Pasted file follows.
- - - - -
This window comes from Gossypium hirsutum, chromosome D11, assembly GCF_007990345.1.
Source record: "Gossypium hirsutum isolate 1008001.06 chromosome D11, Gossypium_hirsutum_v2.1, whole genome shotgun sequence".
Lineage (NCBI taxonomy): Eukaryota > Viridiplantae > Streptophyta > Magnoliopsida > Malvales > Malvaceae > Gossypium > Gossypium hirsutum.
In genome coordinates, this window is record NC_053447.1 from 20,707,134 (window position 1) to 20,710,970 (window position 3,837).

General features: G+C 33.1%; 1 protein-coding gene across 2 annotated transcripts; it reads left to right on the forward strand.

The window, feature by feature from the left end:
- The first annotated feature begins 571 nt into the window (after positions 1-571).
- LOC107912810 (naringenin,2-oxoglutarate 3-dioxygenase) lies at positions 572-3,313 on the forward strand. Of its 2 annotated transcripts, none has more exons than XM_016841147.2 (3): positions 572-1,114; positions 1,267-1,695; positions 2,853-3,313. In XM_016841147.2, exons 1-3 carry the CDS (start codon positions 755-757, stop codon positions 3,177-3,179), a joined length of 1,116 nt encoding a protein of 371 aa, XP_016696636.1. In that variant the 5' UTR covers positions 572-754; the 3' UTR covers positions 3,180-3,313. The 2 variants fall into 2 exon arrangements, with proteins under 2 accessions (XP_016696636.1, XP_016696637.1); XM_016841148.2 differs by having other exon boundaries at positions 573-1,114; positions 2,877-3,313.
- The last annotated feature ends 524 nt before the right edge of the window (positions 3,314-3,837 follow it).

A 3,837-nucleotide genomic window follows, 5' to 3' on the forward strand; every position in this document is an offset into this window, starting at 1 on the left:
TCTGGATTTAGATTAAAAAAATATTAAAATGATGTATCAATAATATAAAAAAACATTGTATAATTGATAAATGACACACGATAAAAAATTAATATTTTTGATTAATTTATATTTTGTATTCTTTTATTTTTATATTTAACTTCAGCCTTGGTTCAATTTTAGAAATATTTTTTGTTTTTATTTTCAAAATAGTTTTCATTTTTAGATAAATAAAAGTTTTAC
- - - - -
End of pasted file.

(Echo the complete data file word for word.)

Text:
This window comes from Gossypium hirsutum, chromosome D11, assembly GCF_007990345.1.
Source record: "Gossypium hirsutum isolate 1008001.06 chromosome D11, Gossypium_hirsutum_v2.1, whole genome shotgun sequence".
Lineage (NCBI taxonomy): Eukaryota > Viridiplantae > Streptophyta > Magnoliopsida > Malvales > Malvaceae > Gossypium > Gossypium hirsutum.
In genome coordinates, this window is record NC_053447.1 from 20,707,134 (window position 1) to 20,710,970 (window position 3,837).

General features: G+C 33.1%; 1 protein-coding gene across 2 annotated transcripts; it reads left to right on the forward strand.

The window, feature by feature from the left end:
- The first annotated feature begins 571 nt into the window (after positions 1-571).
- LOC107912810 (naringenin,2-oxoglutarate 3-dioxygenase) lies at positions 572-3,313 on the forward strand. Of its 2 annotated transcripts, none has more exons than XM_016841147.2 (3): positions 572-1,114; positions 1,267-1,695; positions 2,853-3,313. In XM_016841147.2, exons 1-3 carry the CDS (start codon positions 755-757, stop codon positions 3,177-3,179), a joined length of 1,116 nt encoding a protein of 371 aa, XP_016696636.1. In that variant the 5' UTR covers positions 572-754; the 3' UTR covers positions 3,180-3,313. The 2 variants fall into 2 exon arrangements, with proteins under 2 accessions (XP_016696636.1, XP_016696637.1); XM_016841148.2 differs by having other exon boundaries at positions 573-1,114; positions 2,877-3,313.
- The last annotated feature ends 524 nt before the right edge of the window (positions 3,314-3,837 follow it).

A 3,837-nucleotide genomic window follows, 5' to 3' on the forward strand; every position in this document is an offset into this window, starting at 1 on the left:
TCTGGATTTAGATTAAAAAAATATTAAAATGATGTATCAATAATATAAAAAAACATTGTATAATTGATAAATGACACACGATAAAAAATTAATATTTTTGATTAATTTATATTTTGTATTCTTTTATTTTTATATTTAACTTCAGCCTTGGTTCAATTTTAGAAATATTTTTTGTTTTTATTTTCAAAATAGTTTTCATTTTTAGATAAATAAAAGTTTTAC